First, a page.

How to Do Market Research
Just as marketing must be done one customer at a time, market research cannot be done in a mass market, demographic style focus group. At least not if selling more at higher prices is our objective. Here’s why:
- Market research is inherently product focused and price competitive. When we put people in a room and ask them to discuss a product, we are invariably locked into discussing “what would you pay for this?” That’s self-defeating when marketing’s purpose is to avoid price competition.
- Market research is theoretical. Aside from being price focused, nobody in a focus group knows whether they would actually pay for the product in a real market situation. There are many products I would theoretically pay for but don’t own; that is, I think they are worth their price, but I cannot afford everything I want and have chosen to own other things instead. We all have, but it’s not the kind of decision we can foresee in a lab setting. The fundamental question is not “Would you pay $x for this?” but, “What will you do without to have this?”
- Market research cannot account for marketing. With a degree of irony, it is exactly because market research cannot account for marketing — the entire process of creating experiences and expectations that grows demand and increases your customer’s willingness to pay for being your customer.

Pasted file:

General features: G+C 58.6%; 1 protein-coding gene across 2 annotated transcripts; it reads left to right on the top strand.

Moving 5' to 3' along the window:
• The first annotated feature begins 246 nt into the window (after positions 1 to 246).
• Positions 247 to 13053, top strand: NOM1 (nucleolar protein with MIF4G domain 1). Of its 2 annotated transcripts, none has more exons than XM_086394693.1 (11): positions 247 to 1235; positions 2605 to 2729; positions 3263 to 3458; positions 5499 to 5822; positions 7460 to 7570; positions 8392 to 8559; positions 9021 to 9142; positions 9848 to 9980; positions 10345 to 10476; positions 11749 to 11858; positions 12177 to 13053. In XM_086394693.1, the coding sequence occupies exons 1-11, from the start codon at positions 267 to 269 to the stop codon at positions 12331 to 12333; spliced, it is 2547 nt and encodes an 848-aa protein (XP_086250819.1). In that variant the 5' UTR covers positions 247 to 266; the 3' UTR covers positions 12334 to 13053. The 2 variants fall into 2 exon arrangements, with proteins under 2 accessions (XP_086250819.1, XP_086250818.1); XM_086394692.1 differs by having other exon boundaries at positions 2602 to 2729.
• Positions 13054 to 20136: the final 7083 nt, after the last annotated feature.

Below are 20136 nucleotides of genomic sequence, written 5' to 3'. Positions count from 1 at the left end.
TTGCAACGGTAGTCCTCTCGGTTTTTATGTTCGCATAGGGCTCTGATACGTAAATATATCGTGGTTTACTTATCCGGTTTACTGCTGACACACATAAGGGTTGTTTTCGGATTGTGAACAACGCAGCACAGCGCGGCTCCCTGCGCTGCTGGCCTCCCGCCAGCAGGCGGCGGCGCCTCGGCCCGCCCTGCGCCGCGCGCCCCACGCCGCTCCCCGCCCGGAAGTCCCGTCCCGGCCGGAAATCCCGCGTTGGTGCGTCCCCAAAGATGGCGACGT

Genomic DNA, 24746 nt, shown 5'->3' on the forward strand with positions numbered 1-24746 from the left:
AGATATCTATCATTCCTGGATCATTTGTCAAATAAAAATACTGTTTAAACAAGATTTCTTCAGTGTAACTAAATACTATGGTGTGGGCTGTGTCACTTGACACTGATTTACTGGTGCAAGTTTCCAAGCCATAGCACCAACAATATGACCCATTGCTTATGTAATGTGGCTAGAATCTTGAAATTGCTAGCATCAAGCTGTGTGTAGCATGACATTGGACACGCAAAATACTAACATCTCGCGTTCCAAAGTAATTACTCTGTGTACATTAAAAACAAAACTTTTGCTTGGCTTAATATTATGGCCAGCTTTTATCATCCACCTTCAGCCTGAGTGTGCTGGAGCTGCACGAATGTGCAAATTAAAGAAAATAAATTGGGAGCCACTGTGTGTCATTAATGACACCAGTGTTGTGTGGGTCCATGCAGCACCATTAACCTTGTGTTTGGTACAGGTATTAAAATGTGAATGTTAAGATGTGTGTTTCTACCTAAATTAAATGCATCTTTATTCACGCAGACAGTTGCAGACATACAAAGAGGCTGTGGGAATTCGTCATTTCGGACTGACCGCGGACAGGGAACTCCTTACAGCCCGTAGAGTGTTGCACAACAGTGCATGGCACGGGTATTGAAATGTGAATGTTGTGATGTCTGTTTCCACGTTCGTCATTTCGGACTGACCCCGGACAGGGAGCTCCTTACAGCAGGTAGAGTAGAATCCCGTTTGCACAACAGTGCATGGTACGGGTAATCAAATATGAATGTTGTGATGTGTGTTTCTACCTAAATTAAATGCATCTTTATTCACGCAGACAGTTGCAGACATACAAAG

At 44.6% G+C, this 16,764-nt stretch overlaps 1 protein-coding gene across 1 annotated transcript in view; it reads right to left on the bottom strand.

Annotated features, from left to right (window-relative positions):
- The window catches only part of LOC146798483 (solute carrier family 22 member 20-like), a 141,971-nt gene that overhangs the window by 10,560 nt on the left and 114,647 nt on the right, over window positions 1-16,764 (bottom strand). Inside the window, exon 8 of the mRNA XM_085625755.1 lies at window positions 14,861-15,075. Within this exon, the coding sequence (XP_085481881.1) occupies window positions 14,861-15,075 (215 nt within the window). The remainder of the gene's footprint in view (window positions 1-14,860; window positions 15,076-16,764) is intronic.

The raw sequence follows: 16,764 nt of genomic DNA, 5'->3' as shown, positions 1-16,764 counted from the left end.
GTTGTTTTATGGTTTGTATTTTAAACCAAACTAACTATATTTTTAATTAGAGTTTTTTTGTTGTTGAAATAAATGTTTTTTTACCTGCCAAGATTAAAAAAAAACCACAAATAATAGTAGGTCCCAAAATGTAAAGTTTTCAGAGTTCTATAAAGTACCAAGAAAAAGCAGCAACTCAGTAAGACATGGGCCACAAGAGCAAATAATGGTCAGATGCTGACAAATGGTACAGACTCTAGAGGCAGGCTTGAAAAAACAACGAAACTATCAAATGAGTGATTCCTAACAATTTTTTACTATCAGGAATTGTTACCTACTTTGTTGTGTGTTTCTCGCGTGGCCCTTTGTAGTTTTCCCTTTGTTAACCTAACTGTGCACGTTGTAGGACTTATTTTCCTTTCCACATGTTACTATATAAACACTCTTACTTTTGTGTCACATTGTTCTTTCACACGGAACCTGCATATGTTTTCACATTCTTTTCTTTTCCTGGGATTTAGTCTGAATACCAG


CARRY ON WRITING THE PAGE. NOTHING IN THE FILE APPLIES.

So what do we do?
Marketing is an AiA™ process. That means it only works when you get your Ass in Action™. Similar to fitness. We can read and learn a lot about physiology, nutrition, and exercise — how to grow muscles, build endurance, or lose fat, but until we get our Ass in Action in the gym, we are not going to grow, build, or lose.
Most things are like that. Marketing is not an exception. The only way we learn what does and does not work is by marketing to real customers. The data we should be paying attention to is not contrived from focus groups, but created in a real market:
- Customers’ Responses. What our paying customers say to and about us, both formally and informally is more telling than anything said in any focus group. Ever.
- Repeat Customers. No focus group or research can ever tell us whether a customer will become a repeat customer, because that depends entirely on the expectations and preferences she or he develops by being your customer.
- Referred Customers. This is the most telling bit of data. Until we are profiting from a stream of referred customers, we are not marketing correctly. We only gather it by listening to our repeat customers.
The biggest benefit to AiA market research is that it is the ongoing process of growing our market and our profit, rather than paying for essentially useless data.
What do you think?
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Next topic: The Myth of Markets and How to Build One